Dear friends in Christ,
Last month,* The Northern Cross reported on the Holy Father’s decision to relax restrictions on the use of the Tridentine Mass, the Latin-language liturgy that predates the Second Vatican Council. Pope Benedict XVI said that Mass celebrated according to the 1962 Roman Missal, commonly referred to as the Tridentine Rite, should be made available in every parish where groups of the faithful desire it. The Holy Father’s decision was promulgated on July 7 under the title “Summorum Pontificum” and will take effect on Sept. 14, the feast of the Exaltation of the Holy Cross.
Over the past weeks, I have received questions about the implementation of these norms in the Diocese of Duluth. Put quite simply, of course, the response is that, on Sept. 14, “Summorum Pontificum” becomes the universal law of the church. As such, the norms must be followed in every parish and diocese throughout the world.
Practically speaking, I anticipate some challenges with implementation in the Diocese of Duluth. Primary among them is one that the Holy Father himself mentioned in a cover letter to “Summorum Pontificum,” which he addressed to the bishops of the world: “The use of the old Missal presupposes a certain degree of liturgical formation and knowledge of the Latin language; neither of these is found very often.” In order to celebrate the Tridentine Rite, or the “extraordinary form” of the Mass as it is called by “Summorum Pontificum,” a priest must be suitably qualified. This means that, for a legitimate use of the extraordinary form, a priest must have the minimum rubrical knowledge of the Mass as it was celebrated before the Second Vatican Council and the minimum linguistic ability to reverently and precisely recite the prayers of the Mass in the Latin language.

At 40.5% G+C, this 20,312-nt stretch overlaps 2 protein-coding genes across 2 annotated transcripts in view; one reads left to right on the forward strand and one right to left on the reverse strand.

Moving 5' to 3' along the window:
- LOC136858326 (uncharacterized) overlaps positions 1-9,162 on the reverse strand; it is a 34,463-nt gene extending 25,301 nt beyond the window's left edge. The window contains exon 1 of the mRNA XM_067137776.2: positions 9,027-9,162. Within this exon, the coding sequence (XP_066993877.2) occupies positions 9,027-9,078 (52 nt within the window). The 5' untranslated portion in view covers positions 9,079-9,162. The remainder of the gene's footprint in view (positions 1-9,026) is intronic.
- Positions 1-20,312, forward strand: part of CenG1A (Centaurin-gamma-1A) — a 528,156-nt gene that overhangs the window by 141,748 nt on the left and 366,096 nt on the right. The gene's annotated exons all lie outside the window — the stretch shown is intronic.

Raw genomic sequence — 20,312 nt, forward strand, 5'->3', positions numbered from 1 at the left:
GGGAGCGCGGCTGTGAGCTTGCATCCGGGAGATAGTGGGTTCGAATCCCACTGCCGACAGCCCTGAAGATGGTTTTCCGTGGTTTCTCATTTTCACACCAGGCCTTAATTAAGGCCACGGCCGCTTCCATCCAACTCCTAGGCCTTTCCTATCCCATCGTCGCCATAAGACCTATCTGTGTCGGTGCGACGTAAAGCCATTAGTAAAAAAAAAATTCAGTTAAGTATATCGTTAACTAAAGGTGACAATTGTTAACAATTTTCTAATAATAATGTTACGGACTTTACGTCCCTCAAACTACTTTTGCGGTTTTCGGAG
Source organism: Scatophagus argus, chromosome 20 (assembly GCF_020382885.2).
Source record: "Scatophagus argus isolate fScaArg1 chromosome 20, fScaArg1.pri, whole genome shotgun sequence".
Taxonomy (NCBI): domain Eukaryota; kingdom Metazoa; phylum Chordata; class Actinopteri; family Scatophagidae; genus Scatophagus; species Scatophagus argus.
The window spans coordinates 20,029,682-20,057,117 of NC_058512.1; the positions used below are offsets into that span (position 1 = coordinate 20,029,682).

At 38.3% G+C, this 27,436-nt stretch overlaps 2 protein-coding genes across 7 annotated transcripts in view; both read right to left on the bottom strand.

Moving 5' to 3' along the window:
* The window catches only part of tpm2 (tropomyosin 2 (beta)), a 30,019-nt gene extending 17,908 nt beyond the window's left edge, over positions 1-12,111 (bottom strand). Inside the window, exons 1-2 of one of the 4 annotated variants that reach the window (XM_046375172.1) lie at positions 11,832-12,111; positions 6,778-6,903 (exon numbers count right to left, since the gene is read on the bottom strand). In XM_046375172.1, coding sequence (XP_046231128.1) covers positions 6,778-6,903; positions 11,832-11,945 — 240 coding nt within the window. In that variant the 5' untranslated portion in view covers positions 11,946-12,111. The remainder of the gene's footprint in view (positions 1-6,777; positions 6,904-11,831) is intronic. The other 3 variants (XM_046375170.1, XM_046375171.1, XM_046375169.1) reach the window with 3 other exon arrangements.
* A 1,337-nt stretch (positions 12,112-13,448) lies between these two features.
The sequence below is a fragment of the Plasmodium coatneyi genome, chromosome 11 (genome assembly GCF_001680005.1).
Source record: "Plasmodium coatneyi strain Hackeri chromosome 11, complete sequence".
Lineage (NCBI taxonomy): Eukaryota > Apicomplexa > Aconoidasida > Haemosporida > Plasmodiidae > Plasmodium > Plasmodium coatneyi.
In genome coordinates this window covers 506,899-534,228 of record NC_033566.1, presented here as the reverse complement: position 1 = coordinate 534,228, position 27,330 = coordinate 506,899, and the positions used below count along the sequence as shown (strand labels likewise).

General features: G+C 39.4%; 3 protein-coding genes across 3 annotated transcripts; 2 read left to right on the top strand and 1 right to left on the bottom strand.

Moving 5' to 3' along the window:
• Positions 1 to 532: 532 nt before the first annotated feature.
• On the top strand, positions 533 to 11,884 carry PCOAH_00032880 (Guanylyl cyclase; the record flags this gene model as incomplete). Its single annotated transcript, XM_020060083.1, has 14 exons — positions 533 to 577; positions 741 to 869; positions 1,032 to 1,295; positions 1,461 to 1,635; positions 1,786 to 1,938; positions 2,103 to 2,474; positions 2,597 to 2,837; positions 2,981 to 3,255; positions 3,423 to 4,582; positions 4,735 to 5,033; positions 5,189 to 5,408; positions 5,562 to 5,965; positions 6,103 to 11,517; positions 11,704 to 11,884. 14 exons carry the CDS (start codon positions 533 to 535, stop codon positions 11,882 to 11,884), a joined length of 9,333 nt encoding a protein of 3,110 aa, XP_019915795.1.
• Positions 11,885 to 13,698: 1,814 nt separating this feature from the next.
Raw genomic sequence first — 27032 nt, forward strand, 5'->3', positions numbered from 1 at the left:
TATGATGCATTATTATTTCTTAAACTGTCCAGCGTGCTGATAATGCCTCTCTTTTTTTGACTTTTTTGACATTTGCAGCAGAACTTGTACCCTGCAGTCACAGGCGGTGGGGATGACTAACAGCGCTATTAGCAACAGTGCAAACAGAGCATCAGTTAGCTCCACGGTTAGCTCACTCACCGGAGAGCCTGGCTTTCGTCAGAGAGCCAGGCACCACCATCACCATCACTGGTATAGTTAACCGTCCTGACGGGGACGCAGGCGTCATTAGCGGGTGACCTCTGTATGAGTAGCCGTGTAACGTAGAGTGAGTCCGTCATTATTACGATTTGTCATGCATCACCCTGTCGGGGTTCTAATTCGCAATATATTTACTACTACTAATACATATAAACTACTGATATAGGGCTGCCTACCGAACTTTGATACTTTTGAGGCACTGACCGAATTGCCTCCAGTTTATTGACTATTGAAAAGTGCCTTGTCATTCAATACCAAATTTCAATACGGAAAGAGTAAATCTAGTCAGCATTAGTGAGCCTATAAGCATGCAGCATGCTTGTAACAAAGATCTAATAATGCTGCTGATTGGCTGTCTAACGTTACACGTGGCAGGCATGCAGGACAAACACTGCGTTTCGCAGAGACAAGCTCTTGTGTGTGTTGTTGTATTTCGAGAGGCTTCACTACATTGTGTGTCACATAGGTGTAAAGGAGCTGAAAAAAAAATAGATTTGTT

It should be remembered that the Second Vatican Council did not prohibit the use of the Latin language in celebrating the Mass. The Mass that is celebrated in our parishes today can properly be celebrated by any priest in either the English or Latin language, or for that matter in any other language, provided that the texts used have been authorized by the Holy See.
What the Second Vatican Council did do was modify some of the prayers of the Mass, allow for the priest to celebrate Mass facing the people, and promote greater participation on the part of the faithful in the celebration of the Mass.
“Summorum Pontificum” aims to provide more ready access to the Mass as it was celebrated prior to the modifications permitted by the Second Vatican Council. In addition to the Latin language and position of the priest at the altar, the difference between the celebration of the Mass as permitted by “Summorum Pontificum” (pre-Vatican II) and the celebration after the Second Vatican Council (post-Vatican II) might be summarized as displayed in the box that appears on this page.
In the cover letter to the bishops that accompanied “Summorum Pontificum,” Pope Benedict mentions what prompted him to make access to the pre-Vatican II Mass more available: “At the time of the introduction of the new Missal, it did not seem necessary to issue specific norms for the possible use of the earlier Missal. .. . Afterwards, however, it soon became apparent that a good number of people remained strongly attached to this usage of the Roman Rite. . . . [Others] desired to recover the form of the sacred liturgy that was dear to them . . . because in many places celebrations were not faithful to the prescriptions of the new Missal, but the latter actually was understood as authorizing or even requiring creativity, which frequently led to deformations of the liturgy which were hard to bear. . . . And I have seen how arbitrary deformations of the liturgy caused deep pain to individuals totally rooted in the faith of the Church.”